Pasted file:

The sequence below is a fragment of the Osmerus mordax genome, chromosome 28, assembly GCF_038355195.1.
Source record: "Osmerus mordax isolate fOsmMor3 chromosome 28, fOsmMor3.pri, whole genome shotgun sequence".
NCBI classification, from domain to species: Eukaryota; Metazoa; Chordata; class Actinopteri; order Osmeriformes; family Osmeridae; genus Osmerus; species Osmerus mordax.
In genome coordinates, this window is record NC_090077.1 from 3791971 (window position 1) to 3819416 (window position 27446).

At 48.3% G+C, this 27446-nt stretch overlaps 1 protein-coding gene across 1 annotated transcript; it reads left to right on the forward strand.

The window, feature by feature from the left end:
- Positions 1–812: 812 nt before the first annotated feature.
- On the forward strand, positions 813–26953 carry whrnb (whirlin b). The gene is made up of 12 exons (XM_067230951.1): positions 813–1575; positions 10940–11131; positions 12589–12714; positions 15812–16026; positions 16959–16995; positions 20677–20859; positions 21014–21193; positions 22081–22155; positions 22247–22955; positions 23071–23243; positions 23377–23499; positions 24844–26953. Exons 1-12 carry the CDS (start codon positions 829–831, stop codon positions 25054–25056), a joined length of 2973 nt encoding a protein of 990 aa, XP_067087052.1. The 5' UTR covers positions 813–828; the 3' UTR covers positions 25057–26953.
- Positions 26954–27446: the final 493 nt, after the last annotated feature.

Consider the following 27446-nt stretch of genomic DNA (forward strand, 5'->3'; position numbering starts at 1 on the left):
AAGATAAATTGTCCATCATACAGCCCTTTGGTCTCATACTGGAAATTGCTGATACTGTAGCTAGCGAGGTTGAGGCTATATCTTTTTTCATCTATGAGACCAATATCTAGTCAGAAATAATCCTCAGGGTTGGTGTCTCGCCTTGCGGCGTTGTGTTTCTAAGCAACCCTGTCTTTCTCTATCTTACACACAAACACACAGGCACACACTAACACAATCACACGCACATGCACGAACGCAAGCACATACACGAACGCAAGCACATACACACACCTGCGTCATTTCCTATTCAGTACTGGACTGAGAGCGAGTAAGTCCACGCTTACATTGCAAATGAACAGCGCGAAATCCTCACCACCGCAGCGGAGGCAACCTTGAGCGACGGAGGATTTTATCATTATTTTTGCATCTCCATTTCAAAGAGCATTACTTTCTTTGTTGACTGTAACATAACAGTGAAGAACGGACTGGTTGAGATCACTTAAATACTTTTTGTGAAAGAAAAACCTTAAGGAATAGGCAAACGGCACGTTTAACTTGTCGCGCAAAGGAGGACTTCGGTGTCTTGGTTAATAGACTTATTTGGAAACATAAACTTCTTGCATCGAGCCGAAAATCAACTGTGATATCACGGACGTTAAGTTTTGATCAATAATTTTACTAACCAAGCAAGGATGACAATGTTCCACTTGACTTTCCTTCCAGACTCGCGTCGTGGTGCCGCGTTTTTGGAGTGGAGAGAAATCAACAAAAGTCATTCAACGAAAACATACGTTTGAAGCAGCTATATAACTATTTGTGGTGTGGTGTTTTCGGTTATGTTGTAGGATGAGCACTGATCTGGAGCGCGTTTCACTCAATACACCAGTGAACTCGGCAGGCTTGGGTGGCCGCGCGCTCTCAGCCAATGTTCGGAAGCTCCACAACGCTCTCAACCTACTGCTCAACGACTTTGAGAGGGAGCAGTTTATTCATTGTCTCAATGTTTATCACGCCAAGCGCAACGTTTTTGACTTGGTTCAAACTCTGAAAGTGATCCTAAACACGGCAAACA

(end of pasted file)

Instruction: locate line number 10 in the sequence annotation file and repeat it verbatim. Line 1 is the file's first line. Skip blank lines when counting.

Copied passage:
Consider the following 27446-nt stretch of genomic DNA (forward strand, 5'->3'; position numbering starts at 1 on the left):